On Tuesday afternoon, Coinbase Global (COIN) reported its second-quarter financial performance. The numbers are not just good. They are staggering. The future, however, for the entire industry remains unclear, even as certain high-profile cryptocurrencies such as Bitcoin and Ethereum soar to and then appear to stabilize at elevated levels.
For the period, Coinbase posted earnings per share of $6.42 versus expectation of roughly $2.25. Of the 13 analysts covering this stock, the high end of the range of EPS expectations was just $3.43. Revenue generation landed at $2.23 billion, which was also a sizable beat and good enough for year-over-year growth of 1,099%. Second-quarter net income hit $1.606 billion while adjusted EBITDA was $1.15 billion, up from $1.117 billion in the first quarter and soaring from just $61 million in the year-ago period.
The Nitty Gritty
Breaking the business down into revenue streams, this remains a model driven by retail investors. The retail crowd contributed $1.828 billion to the whole, up from $1.444 billion the prior quarter and $163.8 million a year ago. Institutions pitched in with $102.4 million, up from $85.4 million last quarter and just $8 million for the comparable period one year back. Subscription and Services revenue actually surpassed the Institutional business as a revenue driver this quarter, posting a result of $102.6 million, up from $56.4 million for the first quarter and from $6.5 million for the second quarter of 2020.
Monthly transacting users (MTUs) increased to 8.8 million from 6.1 million over three months while trading volume in U.S dollar terms hit $462 billion, up from $335 billion for the first quarter. However, due to the fluctuating value of cryptocurrencies, assets held on the platform decreased to $180 billion at quarter's end from $223 billion the prior period. Interestingly, though retail investors drive most of the revenue, they do not account for anything close to most of the trading volume. Of that $462 billion in trading volume, Institutions accounted for $317 billion, with retail investors just $145 billion.
Ethereum (26%) overtook Bitcoin (24%) as the most heavily traded cryptocurrency on the platform, while all other coins or tokens combined totaled 50% in aggregate.
For the third quarter, Coinbase reports that retail MTUs hit 6.3 million and trading volume hit $57 billion, respectively. August month to date, retail MTUs and trading volume have improved slightly from July but still are down from the third quarter of 2020. Coinbase is projecting a sequential slowing in the business for the third quarter from the second quarter.
For the full year, Coinbase has outlined a high, mid, and low forecast that spreads average MTUs from as few as 5.5 million to as many as 8 million. In short, Coinbase has absolutely no idea what to expect over the rest of the year and hit readers with this high, mid, and low batch of scenarios that any corporation in any industry could simply publish in order to avoid looking foolish.
Not only will Congress look to tax cryptocurrency transactions as a means toward providing up to $28 billion over a decade that will be put toward financing the $1 trillion infrastructure package currently on its way to the House, but there are those in government looking to regulate, or make safer for investors, the still under-regulated cryptocurrency industry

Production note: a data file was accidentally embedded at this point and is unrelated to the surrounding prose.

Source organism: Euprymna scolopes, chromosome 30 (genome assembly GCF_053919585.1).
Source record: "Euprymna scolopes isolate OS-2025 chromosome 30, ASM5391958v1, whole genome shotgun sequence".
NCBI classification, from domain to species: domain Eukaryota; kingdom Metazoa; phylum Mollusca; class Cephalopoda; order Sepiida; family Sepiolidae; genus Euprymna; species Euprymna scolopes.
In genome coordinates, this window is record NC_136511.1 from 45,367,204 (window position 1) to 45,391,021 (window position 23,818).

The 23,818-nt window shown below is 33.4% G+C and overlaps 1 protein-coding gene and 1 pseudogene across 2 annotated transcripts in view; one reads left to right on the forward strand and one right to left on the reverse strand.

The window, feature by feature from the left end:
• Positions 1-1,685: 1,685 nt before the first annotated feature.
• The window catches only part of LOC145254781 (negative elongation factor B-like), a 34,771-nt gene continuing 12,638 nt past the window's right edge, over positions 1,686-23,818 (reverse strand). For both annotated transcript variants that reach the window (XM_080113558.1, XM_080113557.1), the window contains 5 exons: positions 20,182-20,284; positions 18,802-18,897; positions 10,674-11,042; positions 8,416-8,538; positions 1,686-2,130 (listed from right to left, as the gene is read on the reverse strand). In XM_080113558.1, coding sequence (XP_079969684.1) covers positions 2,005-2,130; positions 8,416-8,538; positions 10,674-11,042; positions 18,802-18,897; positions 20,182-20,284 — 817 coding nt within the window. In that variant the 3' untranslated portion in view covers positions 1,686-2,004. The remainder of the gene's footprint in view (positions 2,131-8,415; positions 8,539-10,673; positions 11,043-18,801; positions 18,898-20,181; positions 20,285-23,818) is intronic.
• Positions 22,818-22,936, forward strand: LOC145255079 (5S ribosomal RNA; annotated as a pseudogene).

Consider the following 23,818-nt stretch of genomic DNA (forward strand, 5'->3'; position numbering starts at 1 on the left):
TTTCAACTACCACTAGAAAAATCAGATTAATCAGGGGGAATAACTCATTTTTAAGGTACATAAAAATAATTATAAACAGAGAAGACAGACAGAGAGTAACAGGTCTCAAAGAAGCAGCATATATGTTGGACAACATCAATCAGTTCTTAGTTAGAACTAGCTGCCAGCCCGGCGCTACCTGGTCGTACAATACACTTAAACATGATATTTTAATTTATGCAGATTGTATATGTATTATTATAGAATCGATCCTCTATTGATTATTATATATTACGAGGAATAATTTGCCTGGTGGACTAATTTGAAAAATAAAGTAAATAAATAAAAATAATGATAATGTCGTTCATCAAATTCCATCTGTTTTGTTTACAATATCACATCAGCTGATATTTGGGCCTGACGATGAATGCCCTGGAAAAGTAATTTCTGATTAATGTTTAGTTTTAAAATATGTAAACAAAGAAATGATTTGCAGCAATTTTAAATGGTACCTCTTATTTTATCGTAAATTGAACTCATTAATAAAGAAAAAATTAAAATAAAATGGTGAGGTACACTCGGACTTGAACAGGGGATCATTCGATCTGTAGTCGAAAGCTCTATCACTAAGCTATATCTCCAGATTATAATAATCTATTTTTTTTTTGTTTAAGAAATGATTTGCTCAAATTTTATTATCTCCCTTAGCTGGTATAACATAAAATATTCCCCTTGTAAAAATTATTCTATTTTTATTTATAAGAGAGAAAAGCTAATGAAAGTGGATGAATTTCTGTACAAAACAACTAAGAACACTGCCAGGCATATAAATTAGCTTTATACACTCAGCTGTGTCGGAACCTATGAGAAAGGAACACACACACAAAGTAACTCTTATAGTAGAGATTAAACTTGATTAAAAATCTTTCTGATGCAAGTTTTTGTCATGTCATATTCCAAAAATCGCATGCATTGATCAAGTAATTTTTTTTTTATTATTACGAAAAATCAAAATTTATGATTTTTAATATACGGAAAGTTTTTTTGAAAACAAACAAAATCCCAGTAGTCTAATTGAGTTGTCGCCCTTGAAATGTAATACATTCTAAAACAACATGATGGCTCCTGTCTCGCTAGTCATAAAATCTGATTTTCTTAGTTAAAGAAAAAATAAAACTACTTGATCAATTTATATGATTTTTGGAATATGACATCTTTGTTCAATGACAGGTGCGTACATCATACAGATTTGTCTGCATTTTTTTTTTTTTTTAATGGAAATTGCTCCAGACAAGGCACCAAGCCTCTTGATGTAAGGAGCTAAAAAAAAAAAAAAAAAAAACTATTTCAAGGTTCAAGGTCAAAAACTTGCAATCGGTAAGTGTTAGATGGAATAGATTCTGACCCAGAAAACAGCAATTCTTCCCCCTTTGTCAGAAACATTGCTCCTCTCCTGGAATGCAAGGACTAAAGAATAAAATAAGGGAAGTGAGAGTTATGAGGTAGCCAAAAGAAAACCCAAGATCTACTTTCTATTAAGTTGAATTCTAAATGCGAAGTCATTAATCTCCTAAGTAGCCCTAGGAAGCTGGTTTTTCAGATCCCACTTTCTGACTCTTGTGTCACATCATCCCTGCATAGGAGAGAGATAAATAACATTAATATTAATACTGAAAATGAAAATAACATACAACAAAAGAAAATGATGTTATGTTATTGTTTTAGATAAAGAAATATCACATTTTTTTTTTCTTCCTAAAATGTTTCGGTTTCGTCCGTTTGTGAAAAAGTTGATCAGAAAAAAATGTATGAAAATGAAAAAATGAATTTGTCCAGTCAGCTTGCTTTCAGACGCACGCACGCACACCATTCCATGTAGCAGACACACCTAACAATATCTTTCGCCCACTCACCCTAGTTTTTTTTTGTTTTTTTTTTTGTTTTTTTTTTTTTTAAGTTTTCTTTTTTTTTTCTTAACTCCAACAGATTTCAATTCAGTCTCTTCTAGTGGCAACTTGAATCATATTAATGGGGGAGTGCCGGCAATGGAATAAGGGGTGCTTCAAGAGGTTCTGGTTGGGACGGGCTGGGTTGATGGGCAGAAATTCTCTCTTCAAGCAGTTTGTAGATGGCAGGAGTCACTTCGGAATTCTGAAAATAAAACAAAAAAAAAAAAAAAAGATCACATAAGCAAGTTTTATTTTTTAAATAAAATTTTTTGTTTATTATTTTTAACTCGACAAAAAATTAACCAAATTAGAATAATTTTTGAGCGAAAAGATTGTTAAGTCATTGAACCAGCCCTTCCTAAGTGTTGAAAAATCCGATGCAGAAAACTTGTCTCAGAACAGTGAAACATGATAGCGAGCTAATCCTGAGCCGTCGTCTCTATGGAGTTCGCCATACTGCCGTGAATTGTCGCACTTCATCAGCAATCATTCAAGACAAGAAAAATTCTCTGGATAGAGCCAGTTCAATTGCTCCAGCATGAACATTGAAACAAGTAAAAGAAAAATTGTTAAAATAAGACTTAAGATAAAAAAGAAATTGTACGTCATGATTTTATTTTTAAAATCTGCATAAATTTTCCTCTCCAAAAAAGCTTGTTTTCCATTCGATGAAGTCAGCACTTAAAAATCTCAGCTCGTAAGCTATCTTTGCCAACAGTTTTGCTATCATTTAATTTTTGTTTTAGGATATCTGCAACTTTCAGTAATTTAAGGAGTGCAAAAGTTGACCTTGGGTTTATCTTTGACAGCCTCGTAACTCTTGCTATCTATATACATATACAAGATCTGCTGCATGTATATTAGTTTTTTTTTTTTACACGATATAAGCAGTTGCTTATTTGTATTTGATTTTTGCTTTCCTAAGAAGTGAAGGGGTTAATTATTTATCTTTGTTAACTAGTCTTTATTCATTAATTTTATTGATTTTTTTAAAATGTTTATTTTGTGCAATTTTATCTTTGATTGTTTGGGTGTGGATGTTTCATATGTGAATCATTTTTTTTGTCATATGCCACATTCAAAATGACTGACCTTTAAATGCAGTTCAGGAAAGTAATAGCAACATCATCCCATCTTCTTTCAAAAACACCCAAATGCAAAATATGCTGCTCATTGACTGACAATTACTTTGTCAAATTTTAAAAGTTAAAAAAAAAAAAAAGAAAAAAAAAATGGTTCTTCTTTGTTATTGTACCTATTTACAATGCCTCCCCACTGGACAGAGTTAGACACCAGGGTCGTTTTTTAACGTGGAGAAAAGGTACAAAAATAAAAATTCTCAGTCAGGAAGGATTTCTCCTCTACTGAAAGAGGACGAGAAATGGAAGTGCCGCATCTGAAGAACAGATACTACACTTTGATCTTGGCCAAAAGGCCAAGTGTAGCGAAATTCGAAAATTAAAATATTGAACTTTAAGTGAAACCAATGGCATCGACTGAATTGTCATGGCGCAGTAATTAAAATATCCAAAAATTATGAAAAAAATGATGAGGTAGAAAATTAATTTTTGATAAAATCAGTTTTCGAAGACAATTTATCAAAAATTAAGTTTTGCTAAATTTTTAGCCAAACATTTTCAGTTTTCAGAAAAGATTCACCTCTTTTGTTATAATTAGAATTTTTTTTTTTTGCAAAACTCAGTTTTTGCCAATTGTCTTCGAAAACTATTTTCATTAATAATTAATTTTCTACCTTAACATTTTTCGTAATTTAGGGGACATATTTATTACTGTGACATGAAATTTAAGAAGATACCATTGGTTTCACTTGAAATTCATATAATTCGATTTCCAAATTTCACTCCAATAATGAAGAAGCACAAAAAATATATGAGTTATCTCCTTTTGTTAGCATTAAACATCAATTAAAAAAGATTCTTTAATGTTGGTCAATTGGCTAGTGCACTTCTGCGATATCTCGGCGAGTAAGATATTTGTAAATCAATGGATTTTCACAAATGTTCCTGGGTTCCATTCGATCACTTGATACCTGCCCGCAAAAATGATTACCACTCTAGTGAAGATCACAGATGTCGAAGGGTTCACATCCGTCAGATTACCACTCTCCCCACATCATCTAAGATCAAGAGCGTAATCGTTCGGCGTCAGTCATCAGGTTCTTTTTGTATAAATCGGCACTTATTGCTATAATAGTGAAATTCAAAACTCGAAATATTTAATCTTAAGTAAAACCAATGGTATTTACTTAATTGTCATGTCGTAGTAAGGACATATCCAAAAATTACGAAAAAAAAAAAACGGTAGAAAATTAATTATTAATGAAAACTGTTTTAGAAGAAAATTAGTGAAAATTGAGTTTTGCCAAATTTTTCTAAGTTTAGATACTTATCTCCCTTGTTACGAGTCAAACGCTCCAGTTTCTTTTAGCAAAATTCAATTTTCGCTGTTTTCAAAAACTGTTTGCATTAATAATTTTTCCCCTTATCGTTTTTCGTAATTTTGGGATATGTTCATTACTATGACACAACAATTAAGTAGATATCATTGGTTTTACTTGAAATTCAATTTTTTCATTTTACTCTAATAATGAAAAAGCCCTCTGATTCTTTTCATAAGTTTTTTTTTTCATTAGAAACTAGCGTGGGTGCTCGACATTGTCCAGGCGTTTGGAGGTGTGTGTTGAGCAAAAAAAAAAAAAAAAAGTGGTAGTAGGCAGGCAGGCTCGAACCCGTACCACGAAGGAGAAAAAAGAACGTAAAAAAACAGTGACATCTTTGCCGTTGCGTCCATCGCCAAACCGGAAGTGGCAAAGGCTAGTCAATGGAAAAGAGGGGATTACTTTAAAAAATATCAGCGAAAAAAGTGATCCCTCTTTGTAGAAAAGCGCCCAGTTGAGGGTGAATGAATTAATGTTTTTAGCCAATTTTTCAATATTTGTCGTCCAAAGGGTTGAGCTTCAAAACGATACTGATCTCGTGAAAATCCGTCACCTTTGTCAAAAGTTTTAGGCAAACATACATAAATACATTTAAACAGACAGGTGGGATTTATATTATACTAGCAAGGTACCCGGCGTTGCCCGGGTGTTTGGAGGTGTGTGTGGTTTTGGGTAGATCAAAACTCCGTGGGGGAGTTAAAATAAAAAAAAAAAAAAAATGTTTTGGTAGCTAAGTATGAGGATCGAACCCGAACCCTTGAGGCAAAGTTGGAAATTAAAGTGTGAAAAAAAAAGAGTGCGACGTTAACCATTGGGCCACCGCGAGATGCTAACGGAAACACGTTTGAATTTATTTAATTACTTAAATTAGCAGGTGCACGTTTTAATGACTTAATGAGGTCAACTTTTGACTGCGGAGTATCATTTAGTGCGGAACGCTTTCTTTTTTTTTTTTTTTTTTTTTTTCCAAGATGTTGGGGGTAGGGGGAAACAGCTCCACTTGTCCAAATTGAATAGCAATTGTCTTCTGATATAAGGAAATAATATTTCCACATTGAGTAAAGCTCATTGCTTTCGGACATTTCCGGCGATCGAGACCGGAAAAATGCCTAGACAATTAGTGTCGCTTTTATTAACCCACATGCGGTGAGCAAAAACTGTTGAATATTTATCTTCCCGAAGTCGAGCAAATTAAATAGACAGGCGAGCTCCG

Securities and Exchange Commission Chairman Gary Gensler wrote a letter to Sen. Elizabeth Warren in response to her July 7 inquiry. Sen. Warren released that letter, dated last Thursday, here on Wednesday morning. "Right now, I believe investors using these platforms are not adequately protected." Gensler flatly states. Readers will recall that last week Gensler referred to the asset class as "rife with fraud, scams and abuse." Gensler at that time asked Congress for the authority to keep cryptocurrency transactions and platforms from falling through the regulatory cracks.
Coinbase will rise and fall with market prices for cryptocurrencies as investor interest rises and falls. Currently, prices are rising, despite the increased likelihood of coming regulation and tax enforcement. This may or may not be due to financial management firms looking to create and invest in new products based on this still not widely understood vehicle.
If I were a braver man or had not been wrong about Bitcoin and the like to this point, I would be looking to short COIN on this morning's bounce. That said, I think using all our tools -- in this case, the options market-- is how I would go about placing a bearish bet on the name. Shorting a highly valued and still-growing company's stock is as much a gamble as investing on the long side in such a name, perhaps more of a gamble as a short seller's potential losses are infinite. On the long side, one can only lose their principal.
Both Relative Strength and the Full Stochastic Oscillator suggest that COIN is technically overbought. The daily moving average convergence divergence (MACD) looks extended as well. On the positive side, the stock has hit support close to $210 and stood firm on each and every attempt. Obviously that is where portfolio managers who are long this name are willing to defend their positions.
Trade Idea (minimal lots)
- Purchase one COIN Oct. 15 $285 put for roughly $26.60.
- Sell (write) one COIN Oct. 15 $260 put for about $15.75.
Net debit: $10.85.
Note 1: Implied valuations are used in modeling. These options trade in these markets, and execution will have to be worked in order to get fair pricing.Note 2: The trader in this example is placing a bearish bet on COIN, willingly limiting profit to $14.15 ($25 minus $10.85) but also capping the risk at the $10.85 outlay.